Highly Protected Marine Areas (HPMAs) – Evidence Base

2nd May 2023


There is a very strong global evidence base showing that Highly Protected Marine Areas (HPMAs) have a positive impact ecologically and can support the fishing industry. HPMAs, also known as marine reserves or no take zones, act as nurseries and refuges and as such benefit marine species and habitats both within the protected area and outside them.

Evidence from across the world shows that, on average, twice as much total fish biomass and fish density is found in the protected area than outside. These benefits can happen quickly, within a few years of protection, and can have a ‘spillover’ effect into surrounding waters.

To maximise both conservation and socio-economic benefits, HPMAs should be bordered by buffer zones to benefit low impact fishers. With such zones HPMAs can benefit sustainable fishing, and those engaged in it, while at the same time helping build up fish and other marine species populations across the wider sea and for future generations.

However, success will depend upon a collaborative approach with all stakeholders, including local communities, fully involved and engaged with support, access to advice and scientific evidence and independent scrutiny. The Scottish Government’s Just Transition outcomes are key in delivering success for coastal and island communities as well as Scotland’s marine biodiversity.


The marine environment is one of Scotland’s greatest assets and a vital resource for communities who rely on marine activities like fishing and wildlife tourism. However, evidence shows a continuing decline of our marine ecosystems, impairing their ability to provide the life-sustaining benefits we all depend on.

In the Bute House Agreement, the Scottish Government committed to designate at least 10% of our seas as “Highly Protected Marine Areas” (HPMAs). HPMAs are areas of the sea that are placed under strict protection to support ecosystem recovery and protect against climate change. This is in line with internationally agreed standards for nature recovery and resilience (e.g. Global Biodiversity Framework Target 3), and follows the EU’s own 10% target for strict protection.

The effects of strict protection at sea have been widely documented globally, and growing evidence highlights the ecological and socioeconomic benefits of these marine reserves or no-take zones. The following briefing provides a non-exhaustive summary of the science available regarding HPMAs in the world.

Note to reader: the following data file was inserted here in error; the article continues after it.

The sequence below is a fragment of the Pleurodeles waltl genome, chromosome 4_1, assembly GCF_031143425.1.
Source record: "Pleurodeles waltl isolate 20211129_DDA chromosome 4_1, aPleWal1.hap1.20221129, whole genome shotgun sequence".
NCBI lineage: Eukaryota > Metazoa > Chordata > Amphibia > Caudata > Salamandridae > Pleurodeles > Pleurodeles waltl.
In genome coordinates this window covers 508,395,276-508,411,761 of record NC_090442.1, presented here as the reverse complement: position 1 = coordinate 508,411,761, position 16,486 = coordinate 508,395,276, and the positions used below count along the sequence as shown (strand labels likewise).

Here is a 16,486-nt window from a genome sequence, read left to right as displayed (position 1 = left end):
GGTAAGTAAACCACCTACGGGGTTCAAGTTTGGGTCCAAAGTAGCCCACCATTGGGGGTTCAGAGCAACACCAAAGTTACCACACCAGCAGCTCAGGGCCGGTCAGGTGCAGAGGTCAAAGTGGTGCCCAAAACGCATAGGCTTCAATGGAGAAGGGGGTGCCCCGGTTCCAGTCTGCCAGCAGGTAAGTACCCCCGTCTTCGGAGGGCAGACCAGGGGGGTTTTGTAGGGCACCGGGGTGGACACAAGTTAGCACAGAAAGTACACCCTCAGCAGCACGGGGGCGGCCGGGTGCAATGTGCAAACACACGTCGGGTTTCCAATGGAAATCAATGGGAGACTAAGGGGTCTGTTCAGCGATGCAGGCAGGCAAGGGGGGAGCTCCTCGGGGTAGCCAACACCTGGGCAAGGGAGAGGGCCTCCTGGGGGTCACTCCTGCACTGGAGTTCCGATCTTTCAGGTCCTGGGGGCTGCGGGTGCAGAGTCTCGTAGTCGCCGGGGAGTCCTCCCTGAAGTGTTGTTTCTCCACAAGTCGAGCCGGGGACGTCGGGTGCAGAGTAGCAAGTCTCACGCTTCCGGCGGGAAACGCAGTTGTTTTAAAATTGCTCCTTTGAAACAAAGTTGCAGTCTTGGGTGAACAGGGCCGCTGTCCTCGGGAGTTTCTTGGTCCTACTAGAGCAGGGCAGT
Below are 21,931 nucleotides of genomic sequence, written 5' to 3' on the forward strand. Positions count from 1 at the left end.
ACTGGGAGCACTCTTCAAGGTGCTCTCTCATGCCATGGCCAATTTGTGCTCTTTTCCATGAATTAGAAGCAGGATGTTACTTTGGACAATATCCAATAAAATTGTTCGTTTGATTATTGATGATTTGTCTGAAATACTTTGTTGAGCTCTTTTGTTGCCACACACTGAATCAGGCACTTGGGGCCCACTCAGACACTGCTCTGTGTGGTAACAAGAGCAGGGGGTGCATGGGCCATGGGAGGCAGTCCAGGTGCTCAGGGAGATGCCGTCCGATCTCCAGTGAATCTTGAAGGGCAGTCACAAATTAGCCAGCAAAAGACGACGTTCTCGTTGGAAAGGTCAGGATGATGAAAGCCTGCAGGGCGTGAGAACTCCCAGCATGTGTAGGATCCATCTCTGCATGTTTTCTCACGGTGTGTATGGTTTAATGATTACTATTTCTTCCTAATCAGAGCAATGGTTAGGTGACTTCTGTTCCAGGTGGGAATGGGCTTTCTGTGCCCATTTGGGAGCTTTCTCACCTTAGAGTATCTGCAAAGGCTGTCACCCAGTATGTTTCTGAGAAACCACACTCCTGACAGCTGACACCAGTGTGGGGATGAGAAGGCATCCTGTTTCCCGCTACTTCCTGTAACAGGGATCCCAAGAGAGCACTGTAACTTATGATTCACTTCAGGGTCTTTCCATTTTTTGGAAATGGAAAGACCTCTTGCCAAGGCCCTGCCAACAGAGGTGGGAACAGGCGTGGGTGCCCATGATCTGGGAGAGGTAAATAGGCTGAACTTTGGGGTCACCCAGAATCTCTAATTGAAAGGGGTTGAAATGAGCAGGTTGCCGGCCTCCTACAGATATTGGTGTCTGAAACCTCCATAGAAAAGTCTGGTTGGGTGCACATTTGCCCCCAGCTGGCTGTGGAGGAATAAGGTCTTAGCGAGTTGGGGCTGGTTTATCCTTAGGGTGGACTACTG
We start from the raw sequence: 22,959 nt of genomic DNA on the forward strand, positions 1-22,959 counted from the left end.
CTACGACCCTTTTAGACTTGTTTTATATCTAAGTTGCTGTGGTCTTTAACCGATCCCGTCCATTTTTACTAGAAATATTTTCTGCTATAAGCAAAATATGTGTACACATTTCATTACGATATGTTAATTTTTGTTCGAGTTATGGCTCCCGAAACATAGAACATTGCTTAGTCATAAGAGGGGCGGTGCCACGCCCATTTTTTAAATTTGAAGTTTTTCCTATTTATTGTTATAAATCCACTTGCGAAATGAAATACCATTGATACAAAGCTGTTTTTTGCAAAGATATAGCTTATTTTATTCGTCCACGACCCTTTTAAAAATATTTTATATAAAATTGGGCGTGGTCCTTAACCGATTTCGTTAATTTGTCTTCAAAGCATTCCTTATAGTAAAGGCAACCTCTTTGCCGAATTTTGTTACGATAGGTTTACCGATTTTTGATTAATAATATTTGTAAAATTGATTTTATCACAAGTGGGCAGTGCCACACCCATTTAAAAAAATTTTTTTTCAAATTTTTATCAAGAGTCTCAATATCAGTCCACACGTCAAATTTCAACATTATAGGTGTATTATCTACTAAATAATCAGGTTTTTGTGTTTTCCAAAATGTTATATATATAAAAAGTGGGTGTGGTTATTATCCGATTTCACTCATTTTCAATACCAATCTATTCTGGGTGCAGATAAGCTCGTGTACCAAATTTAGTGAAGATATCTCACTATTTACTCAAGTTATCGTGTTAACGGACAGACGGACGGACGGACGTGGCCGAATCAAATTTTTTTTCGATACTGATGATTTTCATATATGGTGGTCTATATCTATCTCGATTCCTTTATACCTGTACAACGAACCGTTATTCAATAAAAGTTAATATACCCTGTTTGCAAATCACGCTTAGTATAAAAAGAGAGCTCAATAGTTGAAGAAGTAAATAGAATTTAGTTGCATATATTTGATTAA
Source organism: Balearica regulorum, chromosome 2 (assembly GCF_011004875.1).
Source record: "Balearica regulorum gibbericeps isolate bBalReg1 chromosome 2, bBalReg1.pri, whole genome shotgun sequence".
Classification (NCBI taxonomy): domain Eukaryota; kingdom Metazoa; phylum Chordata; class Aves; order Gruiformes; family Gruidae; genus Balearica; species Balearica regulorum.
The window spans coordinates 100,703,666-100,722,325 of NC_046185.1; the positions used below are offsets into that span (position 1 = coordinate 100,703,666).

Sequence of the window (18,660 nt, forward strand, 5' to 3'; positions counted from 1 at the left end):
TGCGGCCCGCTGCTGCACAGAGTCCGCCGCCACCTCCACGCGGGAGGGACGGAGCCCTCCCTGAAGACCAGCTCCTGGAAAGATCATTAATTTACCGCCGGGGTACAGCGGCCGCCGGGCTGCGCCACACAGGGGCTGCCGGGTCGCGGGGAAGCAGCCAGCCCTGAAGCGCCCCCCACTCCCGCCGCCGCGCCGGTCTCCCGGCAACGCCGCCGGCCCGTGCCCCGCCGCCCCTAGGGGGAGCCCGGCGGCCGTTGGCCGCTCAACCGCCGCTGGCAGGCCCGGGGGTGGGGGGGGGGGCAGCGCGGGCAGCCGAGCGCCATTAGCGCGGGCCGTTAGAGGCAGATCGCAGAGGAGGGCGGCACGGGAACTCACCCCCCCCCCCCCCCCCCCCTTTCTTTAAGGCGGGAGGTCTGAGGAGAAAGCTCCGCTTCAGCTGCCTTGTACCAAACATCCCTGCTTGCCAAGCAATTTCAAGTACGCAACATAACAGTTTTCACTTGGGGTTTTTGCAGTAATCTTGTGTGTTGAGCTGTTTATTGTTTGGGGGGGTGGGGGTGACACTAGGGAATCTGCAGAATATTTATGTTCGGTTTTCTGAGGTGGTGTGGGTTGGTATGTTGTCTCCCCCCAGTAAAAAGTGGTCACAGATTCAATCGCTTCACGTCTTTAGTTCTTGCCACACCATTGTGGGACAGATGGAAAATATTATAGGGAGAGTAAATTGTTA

Ecological benefits within HPMAs

Various HPMAs can be found worldwide, and research demonstrates their benefits on marine life within and outside their boundaries. The MPA guide helpfully provides a map of 226 MPAs, 114 of which are equivalent to the proposed Scottish HPMAs.1 HPMAs are equivalent to “marine reserves”or “no take zones” and have been abundantly studied across the world, in both tropical and temperate waters. Hundreds of surveys, often summarised in global or regional studies, show that protecting the marine environment from damaging activities leads to a sharp increase in abundance, average body size and biomass of marine species.2

A 2019 synthesis of current scientific evidence shows that HPMAs can provide greater benefits than lighter forms of protection. Placing areas of the sea under strict protection allows marine species to recover, by providing them a refuge to grow, age and reproduce. In their analysis of 24 no-take zones in the highly pressurised Mediterranean Sea, Giakoumi et al. (2017), demonstrated that high levels of protection have significant ecological benefits for fish biomass and equally positive effects for fisheries’ target species.3 The total fish biomass and density were on average twice as much in fully protected areas than outside. The study also highlighted that there was no difference in total fish biomass between partially protected and unprotected areas.

Ecological benefits can be observed within no-take zones only a few years after their creation, with increase in populations within two to five years.4 The impressive case of the Cabo Pulmo protected areas, in the Gulf of California, showed an almost five-fold increase of the fish biomass only a decade after its creation. Closer to home, research carried out in the small no take zone in north Lamlash Bay since 2010 shows a dramatic improvement – measured biodiversity has increased by 50%, while the populations of commercially important species are 2-3 times higher within the no take zone. King Scallop, (Pecten Maximus) populations have increased almost four-fold, with the scallops being older and producing more eggs. Surveys undertaken between 2012 and 2018 highlight similar effects on European lobsters. The experience in Lamlash Bay clearly demonstrates the potential spillover benefits to Scottish fishers from even small areas of strict protection.

Another great example of a successfully implemented HPMA is the French Marine Park of la Cote Bleue, created in 1982. The no-take zone of Carry-le-Rouet was created in 1983 and a second no-take zone, the reserve of La Couronne was created in 1996. Local fishermen played a key role in the creation of La Couronne HPMA, and the management of the two no-take zones: continuous dialogue between local authorities and fishermen led to management measures beyond the Carry-le-Rouet HPMA boundaries. In their study of six no-take zones in the Mediterranean Sea, Harmelin-Vivien et al (2008)5 confirmed an increase in the abundance, biomass and size of fishes inside marine reserves. They observed that the average biomass within the marine reserve of Carry was 16.3kg, compared to 2.4 kg outside the area.